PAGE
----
A rare and ancient inscription written in Kannada and Sanskrit has been unearthed in a temple in Goa, shedding light on the history and culture of the region. The inscription, which dates back to the 10th century CE, belongs to the period of the Western Ganga dynasty, a powerful ruling clan of South India.
Discovery of the Inscription
The inscription was discovered on the premises of the Mahadeva temple at Cacoda, a village in South Goa, by renowned environmentalist Dr. Rajendra Kerkar. He invited retired associate professor and archaeologist from Udupi, Prof. T Murugeshi, to conduct a study and decipher the contents of the inscription.
The inscription is carved on a stone slab measuring 1.5 metres by 0.5 metres and has 16 lines of text in Kannada and Sanskrit languages. The inscription is written in the old Kannada script, which is also known as the Kadamba script. The inscription is in a good condition and the letters are clearly visible.
Contents of the Inscription
According to Prof. Murugeshi, the inscription begins with an auspicious invocation of “Svasti Sri” (be it well) and mentions the name of the king who issued it. The king is identified as Anniga, who was also known as Bira Nolamba, a ruler of the Nolamba dynasty, a feudatory of the Western Ganga dynasty.
The inscription records a grant of land by the king to a Brahmin named Sankara Bhatta, who was a resident of Cacoda. The land was given as a reward for the Brahmin’s services to the king and the temple. The inscription also mentions the boundaries of the land and the names of the villages and rivers nearby.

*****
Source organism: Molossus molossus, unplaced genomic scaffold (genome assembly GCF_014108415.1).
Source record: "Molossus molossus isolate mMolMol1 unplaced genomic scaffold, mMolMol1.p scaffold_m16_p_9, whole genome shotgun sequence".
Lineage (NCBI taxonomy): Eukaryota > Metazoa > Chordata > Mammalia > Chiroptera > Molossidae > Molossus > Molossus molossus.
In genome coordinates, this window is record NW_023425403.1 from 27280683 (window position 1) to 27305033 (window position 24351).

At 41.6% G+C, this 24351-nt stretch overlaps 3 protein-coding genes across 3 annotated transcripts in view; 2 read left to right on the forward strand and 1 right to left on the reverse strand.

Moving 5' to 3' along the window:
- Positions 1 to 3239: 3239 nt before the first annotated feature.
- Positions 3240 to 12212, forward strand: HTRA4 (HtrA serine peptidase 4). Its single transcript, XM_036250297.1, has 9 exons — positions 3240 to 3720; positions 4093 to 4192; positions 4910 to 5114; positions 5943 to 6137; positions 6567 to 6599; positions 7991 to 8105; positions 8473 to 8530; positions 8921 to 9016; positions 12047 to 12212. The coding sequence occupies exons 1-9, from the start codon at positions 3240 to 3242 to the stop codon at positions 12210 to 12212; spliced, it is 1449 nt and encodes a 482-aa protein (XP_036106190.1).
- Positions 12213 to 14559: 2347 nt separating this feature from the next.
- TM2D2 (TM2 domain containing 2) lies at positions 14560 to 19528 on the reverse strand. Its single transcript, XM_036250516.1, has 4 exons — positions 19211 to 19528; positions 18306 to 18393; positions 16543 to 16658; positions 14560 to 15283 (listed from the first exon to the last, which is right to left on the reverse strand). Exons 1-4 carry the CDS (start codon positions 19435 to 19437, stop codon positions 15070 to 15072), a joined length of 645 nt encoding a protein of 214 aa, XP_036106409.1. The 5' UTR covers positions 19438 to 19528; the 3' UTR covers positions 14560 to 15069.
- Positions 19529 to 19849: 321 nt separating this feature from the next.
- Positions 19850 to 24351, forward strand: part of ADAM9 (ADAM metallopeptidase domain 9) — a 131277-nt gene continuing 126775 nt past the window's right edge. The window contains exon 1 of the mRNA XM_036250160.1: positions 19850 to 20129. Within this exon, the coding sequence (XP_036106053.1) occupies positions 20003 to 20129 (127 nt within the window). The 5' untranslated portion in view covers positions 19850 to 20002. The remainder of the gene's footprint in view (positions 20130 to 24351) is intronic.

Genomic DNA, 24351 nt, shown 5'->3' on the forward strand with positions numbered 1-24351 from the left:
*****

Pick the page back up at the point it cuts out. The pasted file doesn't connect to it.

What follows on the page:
The inscription reveals that the Mahadeva temple was built by the Western Ganga dynasty in the 10th century CE and was dedicated to Lord Shiva. The temple is one of the oldest surviving temples in Goa and is an example of the Dravidian style of architecture. The temple has a square sanctum, a pillared hall, and a pyramidal tower.
Significance of the Inscription
The inscription is of great significance for the history and culture of Goa and Karnataka, as it provides evidence of the cultural and linguistic links between the two regions. The inscription shows that Kannada was one of the languages spoken and written in Goa in the 10th century CE, along with Sanskrit and Konkani. The inscription also shows that the Western Ganga dynasty had a strong presence and influence in Goa, as they patronized the construction of temples and the promotion of Brahminical culture.
The inscription is a valuable source of information for the study of the Western Ganga dynasty, one of the important ruling dynasties of South India, which lasted from about 350 to 1000 CE. The Western Gangas were known for their tolerance and patronage of all faiths, especially Jainism. They also contributed to the development of literature, art, and architecture in Kannada and Sanskrit languages.
The inscription is a rare and ancient artifact that deserves to be preserved and protected for future generations. It is hoped that the inscription will be displayed in a museum or a suitable place where it can be appreciated by the public and the scholars.